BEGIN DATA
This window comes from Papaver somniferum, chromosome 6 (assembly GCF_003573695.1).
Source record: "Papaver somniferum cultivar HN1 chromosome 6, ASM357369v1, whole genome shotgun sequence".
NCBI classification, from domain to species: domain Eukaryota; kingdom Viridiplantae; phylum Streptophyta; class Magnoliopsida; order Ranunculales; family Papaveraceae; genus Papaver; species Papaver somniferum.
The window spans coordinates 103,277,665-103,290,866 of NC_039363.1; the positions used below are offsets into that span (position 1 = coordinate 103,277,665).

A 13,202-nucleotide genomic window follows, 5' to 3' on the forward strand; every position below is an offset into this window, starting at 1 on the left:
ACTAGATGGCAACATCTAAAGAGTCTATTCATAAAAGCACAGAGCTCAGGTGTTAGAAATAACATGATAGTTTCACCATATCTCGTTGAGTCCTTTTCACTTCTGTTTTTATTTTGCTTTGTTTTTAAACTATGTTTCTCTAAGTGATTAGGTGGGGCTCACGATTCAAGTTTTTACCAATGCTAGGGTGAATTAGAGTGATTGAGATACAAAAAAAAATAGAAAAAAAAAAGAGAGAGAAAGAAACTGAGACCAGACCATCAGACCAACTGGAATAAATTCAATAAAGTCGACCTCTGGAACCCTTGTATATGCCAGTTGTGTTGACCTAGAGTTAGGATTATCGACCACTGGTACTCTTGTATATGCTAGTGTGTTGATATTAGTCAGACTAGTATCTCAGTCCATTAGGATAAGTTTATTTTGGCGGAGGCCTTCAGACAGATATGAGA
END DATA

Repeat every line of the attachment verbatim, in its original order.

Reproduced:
This window comes from Papaver somniferum, chromosome 6 (assembly GCF_003573695.1).
Source record: "Papaver somniferum cultivar HN1 chromosome 6, ASM357369v1, whole genome shotgun sequence".
NCBI classification, from domain to species: domain Eukaryota; kingdom Viridiplantae; phylum Streptophyta; class Magnoliopsida; order Ranunculales; family Papaveraceae; genus Papaver; species Papaver somniferum.
The window spans coordinates 103,277,665-103,290,866 of NC_039363.1; the positions used below are offsets into that span (position 1 = coordinate 103,277,665).

A 13,202-nucleotide genomic window follows, 5' to 3' on the forward strand; every position below is an offset into this window, starting at 1 on the left:
ACTAGATGGCAACATCTAAAGAGTCTATTCATAAAAGCACAGAGCTCAGGTGTTAGAAATAACATGATAGTTTCACCATATCTCGTTGAGTCCTTTTCACTTCTGTTTTTATTTTGCTTTGTTTTTAAACTATGTTTCTCTAAGTGATTAGGTGGGGCTCACGATTCAAGTTTTTACCAATGCTAGGGTGAATTAGAGTGATTGAGATACAAAAAAAAATAGAAAAAAAAAAGAGAGAGAAAGAAACTGAGACCAGACCATCAGACCAACTGGAATAAATTCAATAAAGTCGACCTCTGGAACCCTTGTATATGCCAGTTGTGTTGACCTAGAGTTAGGATTATCGACCACTGGTACTCTTGTATATGCTAGTGTGTTGATATTAGTCAGACTAGTATCTCAGTCCATTAGGATAAGTTTATTTTGGCGGAGGCCTTCAGACAGATATGAGA